Food businesses have just one month left before the new country of origin labelling requirements become mandatory on 1 July.

Australian consumers have made it known they want clearer and more meaningful food labelling, so they can make more informed choices about the food they buy. They want labels to show if the food they are buying was made, grown, produced or packed in Australia or in another country.

Businesses that fail to make labelling changes by 1 July risk the Australian Competition and Consumer Commission (ACCC) or state and territory consumer affairs agencies taking action against them. This could include the issuing of infringement notices or applying to a court for penalties of up to $1.1 million.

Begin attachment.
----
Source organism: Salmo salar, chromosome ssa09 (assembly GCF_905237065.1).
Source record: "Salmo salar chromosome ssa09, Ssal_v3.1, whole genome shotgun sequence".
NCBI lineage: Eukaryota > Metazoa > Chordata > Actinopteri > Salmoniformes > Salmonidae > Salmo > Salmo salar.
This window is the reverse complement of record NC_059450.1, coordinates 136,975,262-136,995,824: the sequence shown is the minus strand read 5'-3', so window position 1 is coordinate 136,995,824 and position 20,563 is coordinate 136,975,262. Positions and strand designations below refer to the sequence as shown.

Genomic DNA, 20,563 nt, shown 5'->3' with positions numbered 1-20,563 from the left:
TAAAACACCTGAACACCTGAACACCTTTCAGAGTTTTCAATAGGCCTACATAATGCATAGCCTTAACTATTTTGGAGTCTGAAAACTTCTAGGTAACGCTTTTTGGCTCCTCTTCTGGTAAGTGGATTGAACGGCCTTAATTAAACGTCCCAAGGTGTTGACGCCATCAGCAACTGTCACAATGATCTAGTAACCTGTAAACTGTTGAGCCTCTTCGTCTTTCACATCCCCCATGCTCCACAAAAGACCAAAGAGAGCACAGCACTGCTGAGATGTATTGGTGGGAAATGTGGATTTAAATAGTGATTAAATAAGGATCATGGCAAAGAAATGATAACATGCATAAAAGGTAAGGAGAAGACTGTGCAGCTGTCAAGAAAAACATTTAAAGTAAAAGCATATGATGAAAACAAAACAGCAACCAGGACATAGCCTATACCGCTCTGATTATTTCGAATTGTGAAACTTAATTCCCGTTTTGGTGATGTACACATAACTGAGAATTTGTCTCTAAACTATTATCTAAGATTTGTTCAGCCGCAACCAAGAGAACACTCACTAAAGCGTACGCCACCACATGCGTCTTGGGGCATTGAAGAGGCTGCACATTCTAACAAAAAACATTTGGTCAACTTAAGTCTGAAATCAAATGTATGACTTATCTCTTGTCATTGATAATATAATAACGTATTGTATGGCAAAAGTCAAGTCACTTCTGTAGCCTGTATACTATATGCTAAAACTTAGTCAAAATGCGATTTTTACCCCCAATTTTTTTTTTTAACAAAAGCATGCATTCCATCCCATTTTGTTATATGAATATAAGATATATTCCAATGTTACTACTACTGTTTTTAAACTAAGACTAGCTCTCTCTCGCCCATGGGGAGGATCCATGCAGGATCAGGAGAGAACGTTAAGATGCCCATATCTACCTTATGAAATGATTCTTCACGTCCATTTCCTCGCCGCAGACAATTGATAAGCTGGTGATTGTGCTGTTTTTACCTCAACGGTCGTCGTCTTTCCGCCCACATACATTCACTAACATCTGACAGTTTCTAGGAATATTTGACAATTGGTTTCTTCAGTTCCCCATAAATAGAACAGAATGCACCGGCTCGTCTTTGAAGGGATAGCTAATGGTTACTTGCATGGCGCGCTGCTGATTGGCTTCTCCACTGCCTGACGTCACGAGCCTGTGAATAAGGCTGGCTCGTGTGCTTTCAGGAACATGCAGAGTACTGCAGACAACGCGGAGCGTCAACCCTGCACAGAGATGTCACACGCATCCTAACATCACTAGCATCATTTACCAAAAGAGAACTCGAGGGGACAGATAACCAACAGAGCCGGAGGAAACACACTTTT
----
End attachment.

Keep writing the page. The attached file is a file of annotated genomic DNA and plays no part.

Food products that are packaged and labelled according to the Australia New Zealand Food Standards Code on or before 30 June 2018 can still be sold without the new labels after that date.

Assistant Minister for Science, Jobs and Innovation, Zed Seselja, said the Australian Government has responded to consumer demand by implementing new rules for food businesses.

“We’ve delivered these reforms to give consumers the information they’ve been asking for, while seeking to minimise costs to businesses by giving them flexibility in how the labels can be applied to packaging.

“I applaud the many businesses that have already embraced the labelling reforms and urge those businesses that haven’t changed over to the new labels to do so as soon as possible,” said Minister Seselja.

Businesses looking to understand the new requirements can find information on the ACCC website and